Unlike a K1 visa, the F-1 visa is not a dual intent travel document so the Consular Officer must make a presumption of immigrant intent pursuant to section 214b of the INA. In order to overcome this presumption, the F1 visa applicant must demonstrate that they have “strong ties,” to Thailand and do not intend to remain in the United States past the expiration of their visa. The F-1 visa applicant must further prove that he or she has the financial resources necessary to pay for the educational course of study as well as living expenses in the US.

more Comments: 04

20th December 2009

In a previous post on this blog this author brought up the fact that the Department of State is raising the fees for non-immigrant visas such as the US Tourist Visa, the Exchange Visitor Visa, and the US Student Visa. However, it was not clear just how this proposed fee increase would effect other types of US visas. The Department of State recently promulgated a press release discussing the impact of the proposed rule change. This author came by this press release thanks to AILA. To quote this press release:

“Under the proposed rule, applicants for all visas that are not petition-based, including B1/B2 tourist and business visitor visas and all student and exchange-visitor visas, would pay a fee of $140.


Applicants for petition-based visas would pay an application fee of $150. These categories include:


H visa for temporary workers and trainees
L visa for intracompany transferees
O visa for aliens with extraordinary ability
P visa for athletes, artists and entertainers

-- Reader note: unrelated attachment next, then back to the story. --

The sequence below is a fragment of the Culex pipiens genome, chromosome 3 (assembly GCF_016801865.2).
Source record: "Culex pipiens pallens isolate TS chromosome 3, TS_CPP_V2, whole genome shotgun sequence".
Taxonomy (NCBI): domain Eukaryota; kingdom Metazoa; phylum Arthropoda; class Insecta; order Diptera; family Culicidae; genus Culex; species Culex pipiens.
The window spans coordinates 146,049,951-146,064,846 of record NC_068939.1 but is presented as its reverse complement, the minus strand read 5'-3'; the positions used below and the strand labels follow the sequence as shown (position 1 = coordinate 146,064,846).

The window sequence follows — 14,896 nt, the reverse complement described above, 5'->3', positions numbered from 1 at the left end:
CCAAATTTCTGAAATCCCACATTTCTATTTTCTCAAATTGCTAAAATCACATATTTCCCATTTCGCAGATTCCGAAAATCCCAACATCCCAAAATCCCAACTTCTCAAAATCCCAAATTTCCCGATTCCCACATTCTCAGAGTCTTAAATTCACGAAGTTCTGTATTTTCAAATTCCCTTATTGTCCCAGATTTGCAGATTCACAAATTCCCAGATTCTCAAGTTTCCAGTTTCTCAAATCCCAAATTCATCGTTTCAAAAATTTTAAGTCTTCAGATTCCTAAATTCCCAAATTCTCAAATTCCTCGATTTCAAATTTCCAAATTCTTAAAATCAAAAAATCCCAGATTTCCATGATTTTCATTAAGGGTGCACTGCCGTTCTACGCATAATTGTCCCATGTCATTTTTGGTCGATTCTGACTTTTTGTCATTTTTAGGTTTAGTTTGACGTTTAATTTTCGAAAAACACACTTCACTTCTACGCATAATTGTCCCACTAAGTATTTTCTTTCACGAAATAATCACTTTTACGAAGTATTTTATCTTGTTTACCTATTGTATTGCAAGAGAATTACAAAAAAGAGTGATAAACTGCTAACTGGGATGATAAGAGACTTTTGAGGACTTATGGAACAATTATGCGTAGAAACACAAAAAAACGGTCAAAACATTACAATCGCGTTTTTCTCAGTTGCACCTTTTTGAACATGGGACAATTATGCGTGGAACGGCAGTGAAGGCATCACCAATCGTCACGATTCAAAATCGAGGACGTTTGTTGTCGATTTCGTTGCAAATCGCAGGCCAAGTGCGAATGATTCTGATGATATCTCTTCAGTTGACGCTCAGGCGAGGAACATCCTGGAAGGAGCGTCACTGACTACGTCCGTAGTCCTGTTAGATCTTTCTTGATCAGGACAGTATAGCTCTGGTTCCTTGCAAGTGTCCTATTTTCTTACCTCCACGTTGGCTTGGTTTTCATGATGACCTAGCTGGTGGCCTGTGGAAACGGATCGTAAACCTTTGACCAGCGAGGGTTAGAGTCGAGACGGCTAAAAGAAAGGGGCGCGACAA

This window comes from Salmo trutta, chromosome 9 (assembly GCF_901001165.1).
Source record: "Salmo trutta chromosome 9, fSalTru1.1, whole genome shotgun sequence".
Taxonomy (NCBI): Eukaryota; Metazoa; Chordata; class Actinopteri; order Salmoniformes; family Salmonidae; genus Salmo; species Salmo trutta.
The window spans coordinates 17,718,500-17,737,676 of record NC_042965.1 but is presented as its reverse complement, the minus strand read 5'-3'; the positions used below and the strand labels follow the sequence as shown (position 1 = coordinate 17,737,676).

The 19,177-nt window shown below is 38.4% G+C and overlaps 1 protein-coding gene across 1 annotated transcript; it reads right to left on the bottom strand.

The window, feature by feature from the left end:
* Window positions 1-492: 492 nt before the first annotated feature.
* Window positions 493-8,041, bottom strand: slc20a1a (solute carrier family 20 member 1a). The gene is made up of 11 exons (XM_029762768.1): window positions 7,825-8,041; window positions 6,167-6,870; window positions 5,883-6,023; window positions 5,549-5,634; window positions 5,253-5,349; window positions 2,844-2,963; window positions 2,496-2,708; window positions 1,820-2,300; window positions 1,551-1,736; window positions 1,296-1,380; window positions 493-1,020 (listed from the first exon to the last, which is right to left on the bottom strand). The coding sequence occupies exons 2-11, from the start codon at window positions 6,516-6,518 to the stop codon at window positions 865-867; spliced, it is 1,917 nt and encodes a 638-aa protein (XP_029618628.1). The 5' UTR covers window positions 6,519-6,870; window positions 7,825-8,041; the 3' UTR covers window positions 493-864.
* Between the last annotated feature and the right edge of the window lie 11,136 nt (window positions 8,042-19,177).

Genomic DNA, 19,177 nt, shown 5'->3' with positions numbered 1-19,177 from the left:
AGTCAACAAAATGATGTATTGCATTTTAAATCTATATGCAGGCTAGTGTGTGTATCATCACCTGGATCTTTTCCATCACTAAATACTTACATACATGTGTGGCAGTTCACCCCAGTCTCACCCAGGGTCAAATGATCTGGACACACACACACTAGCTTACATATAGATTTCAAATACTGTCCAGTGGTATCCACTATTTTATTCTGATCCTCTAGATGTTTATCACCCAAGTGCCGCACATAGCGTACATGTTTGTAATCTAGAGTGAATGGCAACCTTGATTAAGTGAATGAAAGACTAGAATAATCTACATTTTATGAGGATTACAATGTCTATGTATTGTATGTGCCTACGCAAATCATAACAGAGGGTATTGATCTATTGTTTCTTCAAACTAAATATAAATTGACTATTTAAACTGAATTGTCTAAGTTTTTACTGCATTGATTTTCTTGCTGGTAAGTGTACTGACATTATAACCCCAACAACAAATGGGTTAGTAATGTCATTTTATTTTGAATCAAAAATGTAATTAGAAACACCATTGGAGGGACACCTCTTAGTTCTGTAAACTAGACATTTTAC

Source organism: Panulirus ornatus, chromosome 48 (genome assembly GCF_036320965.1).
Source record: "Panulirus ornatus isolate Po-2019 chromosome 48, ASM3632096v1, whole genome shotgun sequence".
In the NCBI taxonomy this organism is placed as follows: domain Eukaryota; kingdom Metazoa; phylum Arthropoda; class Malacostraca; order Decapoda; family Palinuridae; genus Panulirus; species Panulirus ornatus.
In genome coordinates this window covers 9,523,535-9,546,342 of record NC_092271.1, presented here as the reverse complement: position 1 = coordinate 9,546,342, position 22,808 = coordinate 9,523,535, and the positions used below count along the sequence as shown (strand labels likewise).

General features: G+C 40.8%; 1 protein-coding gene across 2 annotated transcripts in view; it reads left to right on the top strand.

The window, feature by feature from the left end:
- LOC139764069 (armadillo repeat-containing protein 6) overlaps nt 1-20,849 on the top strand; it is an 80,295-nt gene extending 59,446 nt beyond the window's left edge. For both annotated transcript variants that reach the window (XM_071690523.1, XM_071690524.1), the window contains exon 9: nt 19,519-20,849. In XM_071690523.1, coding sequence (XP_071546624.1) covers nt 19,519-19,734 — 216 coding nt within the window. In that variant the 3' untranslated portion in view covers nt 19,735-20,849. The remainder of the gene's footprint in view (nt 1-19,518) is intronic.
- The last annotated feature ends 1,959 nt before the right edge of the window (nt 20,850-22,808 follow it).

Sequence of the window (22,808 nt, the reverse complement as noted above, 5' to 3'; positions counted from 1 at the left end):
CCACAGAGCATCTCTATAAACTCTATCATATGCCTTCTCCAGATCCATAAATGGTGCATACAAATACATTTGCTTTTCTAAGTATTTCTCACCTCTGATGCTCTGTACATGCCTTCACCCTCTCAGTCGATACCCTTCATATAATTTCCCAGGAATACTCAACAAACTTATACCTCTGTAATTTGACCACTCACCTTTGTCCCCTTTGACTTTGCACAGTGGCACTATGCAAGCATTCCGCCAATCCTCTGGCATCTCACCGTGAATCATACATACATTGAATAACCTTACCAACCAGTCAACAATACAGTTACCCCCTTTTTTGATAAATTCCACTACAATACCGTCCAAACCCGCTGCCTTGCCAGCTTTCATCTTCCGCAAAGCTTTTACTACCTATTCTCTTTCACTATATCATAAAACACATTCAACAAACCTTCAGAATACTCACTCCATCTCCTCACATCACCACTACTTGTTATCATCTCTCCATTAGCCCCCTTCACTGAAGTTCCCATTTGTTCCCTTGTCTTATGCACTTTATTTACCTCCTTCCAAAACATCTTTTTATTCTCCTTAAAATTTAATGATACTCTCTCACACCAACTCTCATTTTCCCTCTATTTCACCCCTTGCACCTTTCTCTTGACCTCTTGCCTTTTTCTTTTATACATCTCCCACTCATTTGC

Q visa for international cultural exchange visitors
R visa for religious occupations


The application fee for K visas for fiancé(e)s of U.S. citizens would be $350. The fee for E visas for treaty-traders and treaty-investors would be $390. The Department will not begin collecting the new proposed fees until it considers
public comments and publishes a final rule.”

This author added the above italics for emphasis because this is a substantial fee increase compared to the current amount that must be paid in connection with K visas. At the time of this writing, the Consular processing fee paid at the US Embassy in Bangkok or the US Consulate in Chiang Mai is $131. The proposed rule would increase this fee to $350. The US State Department has noted that the increase in fees is necessary because the K1 visa and the K3 visa require more diligent adjudication on the part of Consular Officers. This author would generally agree with this statement as it has been his opinion that Consular Officers diligently investigate and judge these petitions in an effort to provide a fair, thorough, and efficient adjudication. That being said, this fee increase will probably have a major impact upon those who have already filed for K1 and K3 visa benefits. Hopefully, these fee increases will come into effect after a grace period whereby those who filed before the fee increase will be able to enjoy the previously lower fee while new applications will have the fee increase phased in. However, the logistics of this proposal may be cost prohibitive as keeping track of previously filed cases could be highly labor intensive.

For more information on this and other US Immigration matters please see: US Visa Thailand.

more Comments: 04

The hiring of a lawyer is an important decision that should not be based solely on advertisement. Before you decide, ask us to send you free written information about our qualifications and experience. The information presented on this site should not be construed to be formal legal advice nor the formation of a lawyer/client relationship.